What Not to Do After Applying for a Mortgage
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Many home buyers feel a sense of relief after they have applied for a mortgage and have received a pre-approval. At this point, often with a Letter of Commitment, they are off to find a new home. Until the last paper at closing is signed, it is not yet over and there are some very specific things that a home buyer should not do after applying for a mortgage.
- While it is advised to compare mortgages, do not allow your credit report to be pulled multiple times. Inquiries can affect credit scores.
- Do not start using your credit cards to make purchases that will increase your debt. The pre-approval was based on existing debt which gave the lender debt to income ratios used to determine the mortgage amount. Any change in debt can have an adverse affect on the final mortgage.
- Do not open new credit cards or store accounts since these will add to your debt. Lenders look at all open debt even if there is nothing outstanding owed. Also, any increase in accounts can change the credit scores.
- Do not stop making any payments, such as rent or utilities. Payments for debt must continue to be paid.
- Do not purchase a new car or take on a new loan or lease.
- Do not start purchasing furniture, especially if it is being purchased on time.
Any of these can have an impact on the credit score. Even though the lender may have already pulled a credit report, many are now doing so a second time right before the closing of the mortgage. There is no telling if any new credit will appear if another report is requested. Any change in credit scores or history can have a negative affect on the mortgage, the mortgage rate, the closing and can even kill the deal.
In addition, home buyers should not skip having an inspection performed by a licensed inspector. Many mortgages do not require an inspection, however, having one can bring a potential problem or hazard to the homeowner’s attention. An inspection should be considered as important as an appraisal.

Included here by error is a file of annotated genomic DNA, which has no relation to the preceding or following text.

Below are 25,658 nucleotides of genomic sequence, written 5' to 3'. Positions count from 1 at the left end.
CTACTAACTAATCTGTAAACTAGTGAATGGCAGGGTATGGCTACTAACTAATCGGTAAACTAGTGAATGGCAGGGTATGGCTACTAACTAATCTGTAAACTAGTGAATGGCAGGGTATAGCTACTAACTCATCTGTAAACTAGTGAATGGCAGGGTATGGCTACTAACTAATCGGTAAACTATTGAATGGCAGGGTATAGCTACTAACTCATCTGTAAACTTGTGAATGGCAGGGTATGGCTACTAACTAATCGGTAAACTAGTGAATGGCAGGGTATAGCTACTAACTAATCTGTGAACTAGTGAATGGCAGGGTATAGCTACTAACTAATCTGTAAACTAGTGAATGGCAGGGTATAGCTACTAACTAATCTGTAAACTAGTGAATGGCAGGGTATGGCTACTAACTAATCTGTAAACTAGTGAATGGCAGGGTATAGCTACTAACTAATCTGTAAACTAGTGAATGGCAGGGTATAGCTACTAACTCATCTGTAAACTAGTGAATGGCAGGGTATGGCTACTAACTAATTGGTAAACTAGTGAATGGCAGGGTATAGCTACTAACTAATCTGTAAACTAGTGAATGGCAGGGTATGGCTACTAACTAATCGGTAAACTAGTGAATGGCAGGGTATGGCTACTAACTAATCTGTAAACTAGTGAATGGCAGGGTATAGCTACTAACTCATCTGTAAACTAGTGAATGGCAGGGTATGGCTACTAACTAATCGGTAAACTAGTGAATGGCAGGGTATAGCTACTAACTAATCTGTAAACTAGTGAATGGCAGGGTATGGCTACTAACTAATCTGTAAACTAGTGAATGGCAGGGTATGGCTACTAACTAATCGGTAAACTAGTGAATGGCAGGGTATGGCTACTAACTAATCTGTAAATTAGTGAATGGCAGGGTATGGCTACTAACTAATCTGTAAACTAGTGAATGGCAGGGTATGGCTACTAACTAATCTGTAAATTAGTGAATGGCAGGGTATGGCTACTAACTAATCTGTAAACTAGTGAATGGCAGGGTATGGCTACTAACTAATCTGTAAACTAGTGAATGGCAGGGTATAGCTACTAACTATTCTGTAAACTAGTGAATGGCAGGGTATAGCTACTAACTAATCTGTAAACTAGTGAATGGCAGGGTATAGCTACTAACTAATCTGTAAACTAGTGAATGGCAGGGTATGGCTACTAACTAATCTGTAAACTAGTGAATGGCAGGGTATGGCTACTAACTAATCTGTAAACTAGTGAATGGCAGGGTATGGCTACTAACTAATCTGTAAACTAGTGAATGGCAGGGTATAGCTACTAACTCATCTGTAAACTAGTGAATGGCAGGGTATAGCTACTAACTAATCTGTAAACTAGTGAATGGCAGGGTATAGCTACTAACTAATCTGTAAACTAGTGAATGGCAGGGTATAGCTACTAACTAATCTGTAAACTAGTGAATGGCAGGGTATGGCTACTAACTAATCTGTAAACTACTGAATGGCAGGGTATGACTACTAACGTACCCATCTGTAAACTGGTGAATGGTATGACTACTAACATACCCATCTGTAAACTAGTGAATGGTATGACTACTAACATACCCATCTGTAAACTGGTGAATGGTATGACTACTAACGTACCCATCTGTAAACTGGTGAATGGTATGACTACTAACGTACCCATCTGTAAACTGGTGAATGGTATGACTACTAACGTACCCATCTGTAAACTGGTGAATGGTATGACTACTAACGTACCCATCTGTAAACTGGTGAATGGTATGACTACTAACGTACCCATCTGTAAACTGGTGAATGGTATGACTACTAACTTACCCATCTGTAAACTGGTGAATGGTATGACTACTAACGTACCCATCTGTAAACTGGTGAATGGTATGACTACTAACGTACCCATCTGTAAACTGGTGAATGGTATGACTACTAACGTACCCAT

Lastly, home buyers should not put off shopping for homeowner’s insurance. Once there is a home sales contract signed, the home buyer should start looking for an insurance agent and getting quotes for insurance based on the sales price. Insurance agents do not need to run a regular credit report as was the case in the past. When the appraisal has been done, it will then be used for obtaining a final quote. In many instances, not being able to obtain homeowner’s insurance or not being able to afford the insurance in a high risk area has destroyed the deal. It’s better to begin this search at the very beginning of the mortgage process.
Obtaining a mortgage is a complex transaction that entails many different factors. For the best results, it is always better to be safe than sorry.
Author Bio: Rosemary has been writing since 2010 for FreeRateUpdate.com, a company that matches consumers with banks and lenders offering low mortgage rates. Previous to her writing career, Rosemary spent 13 years working hands-on in the mortgage industry as a mortgage loan analyst, mortgage processor, property manager, and a mortgage underwriter.
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